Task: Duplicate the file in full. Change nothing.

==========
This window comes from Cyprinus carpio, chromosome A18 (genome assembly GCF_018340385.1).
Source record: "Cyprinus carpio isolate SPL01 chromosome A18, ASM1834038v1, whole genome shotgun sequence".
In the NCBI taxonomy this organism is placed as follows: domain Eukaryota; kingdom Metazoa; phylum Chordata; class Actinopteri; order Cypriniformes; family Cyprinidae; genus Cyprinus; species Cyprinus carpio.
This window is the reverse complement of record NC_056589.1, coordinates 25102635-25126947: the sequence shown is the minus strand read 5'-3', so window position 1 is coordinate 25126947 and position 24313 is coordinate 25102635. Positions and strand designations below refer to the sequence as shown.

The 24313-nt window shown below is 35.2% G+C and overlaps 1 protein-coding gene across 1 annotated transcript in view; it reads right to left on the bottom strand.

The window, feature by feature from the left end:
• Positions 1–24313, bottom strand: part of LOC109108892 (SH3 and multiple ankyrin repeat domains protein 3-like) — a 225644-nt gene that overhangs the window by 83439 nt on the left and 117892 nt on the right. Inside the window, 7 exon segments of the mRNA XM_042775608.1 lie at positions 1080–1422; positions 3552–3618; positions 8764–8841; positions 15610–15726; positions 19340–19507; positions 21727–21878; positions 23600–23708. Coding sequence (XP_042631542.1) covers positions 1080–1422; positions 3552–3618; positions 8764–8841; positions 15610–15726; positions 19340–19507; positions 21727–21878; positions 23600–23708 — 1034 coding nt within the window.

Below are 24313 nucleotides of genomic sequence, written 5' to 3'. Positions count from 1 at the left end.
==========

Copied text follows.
This window comes from Cyprinus carpio, chromosome A18 (genome assembly GCF_018340385.1).
Source record: "Cyprinus carpio isolate SPL01 chromosome A18, ASM1834038v1, whole genome shotgun sequence".
In the NCBI taxonomy this organism is placed as follows: domain Eukaryota; kingdom Metazoa; phylum Chordata; class Actinopteri; order Cypriniformes; family Cyprinidae; genus Cyprinus; species Cyprinus carpio.
This window is the reverse complement of record NC_056589.1, coordinates 25102635-25126947: the sequence shown is the minus strand read 5'-3', so window position 1 is coordinate 25126947 and position 24313 is coordinate 25102635. Positions and strand designations below refer to the sequence as shown.

The 24313-nt window shown below is 35.2% G+C and overlaps 1 protein-coding gene across 1 annotated transcript in view; it reads right to left on the bottom strand.

The window, feature by feature from the left end:
• Positions 1–24313, bottom strand: part of LOC109108892 (SH3 and multiple ankyrin repeat domains protein 3-like) — a 225644-nt gene that overhangs the window by 83439 nt on the left and 117892 nt on the right. Inside the window, 7 exon segments of the mRNA XM_042775608.1 lie at positions 1080–1422; positions 3552–3618; positions 8764–8841; positions 15610–15726; positions 19340–19507; positions 21727–21878; positions 23600–23708. Coding sequence (XP_042631542.1) covers positions 1080–1422; positions 3552–3618; positions 8764–8841; positions 15610–15726; positions 19340–19507; positions 21727–21878; positions 23600–23708 — 1034 coding nt within the window.

Below are 24313 nucleotides of genomic sequence, written 5' to 3'. Positions count from 1 at the left end.